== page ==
Kroger has agreed to acquire rival Albertsons for $24.6bn in a deal that would create one of the US’s largest grocery store chains if it can overcome significant antitrust hurdles.
The Cincinnati, Ohio-based company has agreed to pay $34.10 per Albertsons share, an almost 33 per cent premium to the group’s share price as of October 12. The price includes $4.7bn in debt.
As part of the deal, Albertsons will pay a special cash dividend of about $6.85 per share, worth about $4bn, to its shareholders this year that will be subtracted from the overall cash offer.
The cash portion of the deal will also be reduced by the shares Albertsons shareholders receive in a newly spun-off entity that will house between 100 and 375 stores divested by the two companies.
While a combination would help the pair compete with the likes of Walmart and Amazon, the deal is expected to face severe scrutiny from regulators at a time when US consumers are already feeling the pinch from high inflation.
Jointly the two companies employ more than 710,000 people across 4,996 stores that operate in 48 out of 50 US states. The two companies said they are prepared to make significant concessions to address potential antitrust risks, including selling some stores to rival grocers or private equity groups as well as spinning off a whole chunk of Albertsons’ business.
Lina Khan, the pro-competition chair of the Federal Trade Commission, has said repeatedly that concentration in the supermarket industry has hurt consumers and suppliers.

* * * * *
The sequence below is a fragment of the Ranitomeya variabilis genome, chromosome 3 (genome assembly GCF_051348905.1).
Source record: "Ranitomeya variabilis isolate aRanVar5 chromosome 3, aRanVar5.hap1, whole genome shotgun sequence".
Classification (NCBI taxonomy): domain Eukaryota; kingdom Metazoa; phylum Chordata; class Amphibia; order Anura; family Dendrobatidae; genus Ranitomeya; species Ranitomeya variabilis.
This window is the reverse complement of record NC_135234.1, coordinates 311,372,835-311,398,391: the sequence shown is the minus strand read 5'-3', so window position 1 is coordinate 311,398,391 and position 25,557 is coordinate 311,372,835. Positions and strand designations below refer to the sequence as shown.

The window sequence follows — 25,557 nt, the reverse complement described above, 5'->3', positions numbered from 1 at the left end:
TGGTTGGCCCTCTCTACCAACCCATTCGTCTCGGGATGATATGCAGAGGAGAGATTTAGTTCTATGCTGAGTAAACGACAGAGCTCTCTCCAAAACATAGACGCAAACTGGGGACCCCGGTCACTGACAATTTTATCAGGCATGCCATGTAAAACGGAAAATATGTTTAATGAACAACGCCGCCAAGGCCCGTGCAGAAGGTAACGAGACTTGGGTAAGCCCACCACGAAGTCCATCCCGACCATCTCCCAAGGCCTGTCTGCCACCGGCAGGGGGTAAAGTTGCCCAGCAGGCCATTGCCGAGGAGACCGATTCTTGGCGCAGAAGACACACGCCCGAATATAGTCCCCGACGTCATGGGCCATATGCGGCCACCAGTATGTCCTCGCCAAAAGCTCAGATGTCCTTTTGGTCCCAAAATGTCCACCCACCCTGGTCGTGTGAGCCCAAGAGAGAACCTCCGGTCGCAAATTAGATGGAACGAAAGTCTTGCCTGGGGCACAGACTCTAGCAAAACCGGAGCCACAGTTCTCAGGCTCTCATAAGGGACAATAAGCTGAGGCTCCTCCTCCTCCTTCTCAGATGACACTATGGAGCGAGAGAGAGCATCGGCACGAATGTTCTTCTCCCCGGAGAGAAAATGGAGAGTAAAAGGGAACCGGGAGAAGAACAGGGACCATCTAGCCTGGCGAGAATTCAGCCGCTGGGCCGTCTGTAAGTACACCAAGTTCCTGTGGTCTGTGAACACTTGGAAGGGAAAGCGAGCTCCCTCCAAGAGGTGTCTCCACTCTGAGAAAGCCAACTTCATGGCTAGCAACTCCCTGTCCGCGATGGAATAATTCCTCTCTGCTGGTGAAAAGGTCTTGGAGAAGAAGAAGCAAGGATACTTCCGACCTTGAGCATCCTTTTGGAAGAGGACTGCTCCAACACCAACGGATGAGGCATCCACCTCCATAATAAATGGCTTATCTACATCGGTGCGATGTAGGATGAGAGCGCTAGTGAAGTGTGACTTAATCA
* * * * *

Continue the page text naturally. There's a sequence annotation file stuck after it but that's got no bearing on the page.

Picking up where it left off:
“Family ranchers and small farmers told us about their struggles to get their products to market because of the anti-competitive practices of large supermarket chains and dominant agribusiness firms,” Khan said last month in testimony to a congressional committee.
Kroger chair and chief executive Rodney McMullen will continue in those roles at the combined company.
In an effort to win over regulators and politicians, Kroger said it would invest about $500mn generated from cost savings to reduce prices for customers and spend $1bn to boost wages and benefits for its employees.
For private equity backer Cerberus Capital Management and a consortium of real estate investors, the merger marks a large potential windfall after they began to acquire grocers beginning in 2005 with their purchase of 655 Albertsons stores and 100 distribution centres.
In 2013, the Cerberus-led group added to the bet, buying hundreds of grocery stores from ailing Supervalu for just $100mn in equity and the assumption of $3.2bn in debt. In 2014, the portfolio of grocers, named Albertsons, acquired Safeway for $9.7bn, a deal it financed with nearly $8bn debt.
Cerberus will receive $5.2bn for its Albertsons shares, making many multiples of its initial investment, an outcome that depends in part on how the spun-off company trades. A Cerberus representative did not immediately respond to requests for comment.